Oil-based vs Water-based Primer (Are They The Same?)

There are two main types of paint primer; oil-based primer and water-based primer. So what’s the difference between both products?

The main difference between both primer products is the primer base. Oil-based primers include natural or synthetic oils in the primer coating to keep the paint flowing. Water-based primers on the other hand contain water.

Since water-based primers use water, the primer coating is bound to evaporate and dry quicker than oil-based primer coating.

Also, water-based primers are largely suited to water-based paints and paint jobs where preparation is required. Oil-based primer on the other hand is more suited to enamel paints and paint jobs where sealing, durability, and water-resistance are required.

What Is Water-Based Primer?

What Is Water-Based Primer?

Water-based primer also known as latex primer is an undercoat that is used for prepping surfaces before applying the latex, acrylic, or any other water-based paint.

As the name connotes, water-based primer uses water as the solvent. This means that the primer is easy to clean and without the use of any solvent. Also, since the primer is water-based, the coating dries quickly.

Water-based primers can be re-coated with finish paint in less than an hour. The water-based nature of the solvent also means that water-based primers can be used on and for both water-based and oil-based paints.

Water-based primer is commonly used for areas that will require prep work before painting. This is because water-based primers can be easily sanded or shaped to bring out the desired finish. Water-based primers also have a low level of VOCs (volatile organic compounds) which means fewer paint fumes and less toxicity.

The low level of VOCs makes water-based primers ideal for indoor use. The primer is commonly used to coat furniture and indoor walls. Water-based primer is also common for murals and artwork.

However, water-based primer has a flaw. The primer is not very good at sealing materials and as such is more suited to non-porous material. Now, let’s check out oil-based primer.

What is Oil-Based Primer?

What is Oil-Based Primer?

Oil-based primer also known as enamel primer is an undercoat that contains a high volume of oils. Oil-based primer is best suited for sealing glossy or oil-based paints. Oil-based primers are also great for blocking stains and stopping color from bleeding through.

One reason for this is that oil-based primers usually have compounds like shellac in the coating to block stains. Another reason is that oil-based primers are usually thick.

Oil-based primers aren’t common on surfaces that require prep work like sanding. This is because the primer coating when dry is usually hard and rigid. As such, sanding or shaping it without damaging the primer coating will be very difficult.

However, oil-based primer has one flaw. The primer is known to host a high volume of paint chemicals and VOCs leading to the release of offensive odor when used. So how good is oil-based primer compared to water-based primer? Let’s find out.

Oil-Based vs Water-Based Paint Primer: Head to Head

Let’s check out how both paint primers compare to each other using their varying features and paint formula. First, let’s start at…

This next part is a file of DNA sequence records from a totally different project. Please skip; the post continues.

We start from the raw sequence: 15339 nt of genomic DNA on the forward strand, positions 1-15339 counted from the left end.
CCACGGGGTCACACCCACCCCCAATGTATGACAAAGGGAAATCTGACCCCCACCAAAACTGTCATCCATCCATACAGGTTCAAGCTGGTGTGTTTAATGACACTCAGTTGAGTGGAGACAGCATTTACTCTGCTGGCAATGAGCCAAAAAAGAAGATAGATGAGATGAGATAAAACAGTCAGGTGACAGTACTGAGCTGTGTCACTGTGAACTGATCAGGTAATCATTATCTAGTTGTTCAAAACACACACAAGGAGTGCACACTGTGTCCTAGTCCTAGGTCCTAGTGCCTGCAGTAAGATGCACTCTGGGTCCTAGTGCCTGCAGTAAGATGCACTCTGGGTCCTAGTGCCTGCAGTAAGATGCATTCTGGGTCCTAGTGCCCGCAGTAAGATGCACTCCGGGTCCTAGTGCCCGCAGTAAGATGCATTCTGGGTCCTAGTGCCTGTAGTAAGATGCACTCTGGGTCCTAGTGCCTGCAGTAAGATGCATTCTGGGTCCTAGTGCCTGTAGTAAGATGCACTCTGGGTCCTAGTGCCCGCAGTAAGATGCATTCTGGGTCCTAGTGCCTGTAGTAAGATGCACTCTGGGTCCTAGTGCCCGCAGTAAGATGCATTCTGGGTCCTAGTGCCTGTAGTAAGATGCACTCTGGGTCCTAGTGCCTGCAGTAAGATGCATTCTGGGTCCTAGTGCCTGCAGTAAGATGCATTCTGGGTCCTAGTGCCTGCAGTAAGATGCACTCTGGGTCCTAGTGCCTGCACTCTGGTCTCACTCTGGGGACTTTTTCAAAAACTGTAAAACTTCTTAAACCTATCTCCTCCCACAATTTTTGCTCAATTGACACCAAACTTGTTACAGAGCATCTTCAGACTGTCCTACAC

The Paint Formula

Water-based primer is based on water. This means that the solvent in the primer coating is water while oil-based primers use oil-based solvents like linseed oil. The main reason both primers have different features is because of the base.

Asides from that, water-based primers have a low level of paint chemicals and VOCs. Most water-based primers are made from solvent, colorants (usually white or grey), and the binder.

Oil-based primer on the other hand includes other chemicals aimed to block stains and improve the adhesion of the primer coating.

Dry and Cure Time

Water-based primers are known to dry quickly. This is because of the water-based nature of the primer. For the primer to get dry, the solvent has to be evaporated.

Since water-based primers use water, the solvent will evaporate quickly. On average, water-based primers can be re-coated in 30 minutes and can be sealed with finishing paint in an hour.

Oil-based primers on the other hand take longer to dry. This is because the primer uses oil as the solvent and oil takes longer to evaporate and dry than water. On average, oil-based paints will need at least 2 hours before being sealed with finish paint.

Paint Bonding

In terms of paint adhesion or bonding, oil-based primers are better. Water-based primers also bond but not as well.

However, in terms of material adhesion, water-based primers will bind to several types of materials better than oil-based primers. Oil-based primer as explained earlier is picky and will not bond well to water-based materials.

The Type of Paint Used For

When it comes to the type of paint you can use the primer for, water-based primers are better. This is because water-based primer is more accommodating or absorbent since the primer is water-based.

This means that any type of paint can be used over the primer coat and there will be good adhesion. However, water-based primers don’t go well over oil-based paint. So you’ll need to sand before using it.

Oil-based primers however are picky when it comes to paint types. Oil-based primers are more suited as an undercoat for enamel, epoxy, and other types of oil-based paint.

Not just that, oil-based primer is more suited over such paints as well. Oil-based primer shouldn’t be used below or over latex paint. This gives you limited paint choices to go for. Next, let’s check out…

Durability

Oil-based primers tend to last longer than water-based primers. The main reason for this is that oil-based primers have additives that preserve the primer coating.

Also, oil-based primers are moisture and UV-resistant meaning that the primer is less prone to damages.